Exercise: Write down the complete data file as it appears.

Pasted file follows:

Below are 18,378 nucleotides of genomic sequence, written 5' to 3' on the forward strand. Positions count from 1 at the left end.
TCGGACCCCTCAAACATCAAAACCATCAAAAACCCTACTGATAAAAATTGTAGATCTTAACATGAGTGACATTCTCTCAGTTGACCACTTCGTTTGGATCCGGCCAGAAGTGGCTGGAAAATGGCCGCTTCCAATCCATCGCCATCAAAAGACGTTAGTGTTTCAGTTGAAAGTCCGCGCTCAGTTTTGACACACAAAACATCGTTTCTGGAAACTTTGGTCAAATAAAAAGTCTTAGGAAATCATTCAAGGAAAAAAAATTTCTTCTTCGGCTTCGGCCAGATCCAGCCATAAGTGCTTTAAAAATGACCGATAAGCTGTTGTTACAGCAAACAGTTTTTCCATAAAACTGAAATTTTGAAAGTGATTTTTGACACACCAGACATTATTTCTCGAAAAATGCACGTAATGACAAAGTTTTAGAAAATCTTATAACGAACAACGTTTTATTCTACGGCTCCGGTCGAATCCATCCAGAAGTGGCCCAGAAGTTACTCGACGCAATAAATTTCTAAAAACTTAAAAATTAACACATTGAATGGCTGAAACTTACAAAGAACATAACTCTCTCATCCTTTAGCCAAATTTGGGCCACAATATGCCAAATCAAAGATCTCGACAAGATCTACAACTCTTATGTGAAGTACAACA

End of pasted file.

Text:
Below are 18,378 nucleotides of genomic sequence, written 5' to 3' on the forward strand. Positions count from 1 at the left end.
TCGGACCCCTCAAACATCAAAACCATCAAAAACCCTACTGATAAAAATTGTAGATCTTAACATGAGTGACATTCTCTCAGTTGACCACTTCGTTTGGATCCGGCCAGAAGTGGCTGGAAAATGGCCGCTTCCAATCCATCGCCATCAAAAGACGTTAGTGTTTCAGTTGAAAGTCCGCGCTCAGTTTTGACACACAAAACATCGTTTCTGGAAACTTTGGTCAAATAAAAAGTCTTAGGAAATCATTCAAGGAAAAAAAATTTCTTCTTCGGCTTCGGCCAGATCCAGCCATAAGTGCTTTAAAAATGACCGATAAGCTGTTGTTACAGCAAACAGTTTTTCCATAAAACTGAAATTTTGAAAGTGATTTTTGACACACCAGACATTATTTCTCGAAAAATGCACGTAATGACAAAGTTTTAGAAAATCTTATAACGAACAACGTTTTATTCTACGGCTCCGGTCGAATCCATCCAGAAGTGGCCCAGAAGTTACTCGACGCAATAAATTTCTAAAAACTTAAAAATTAACACATTGAATGGCTGAAACTTACAAAGAACATAACTCTCTCATCCTTTAGCCAAATTTGGGCCACAATATGCCAAATCAAAGATCTCGACAAGATCTACAACTCTTATGTGAAGTACAACA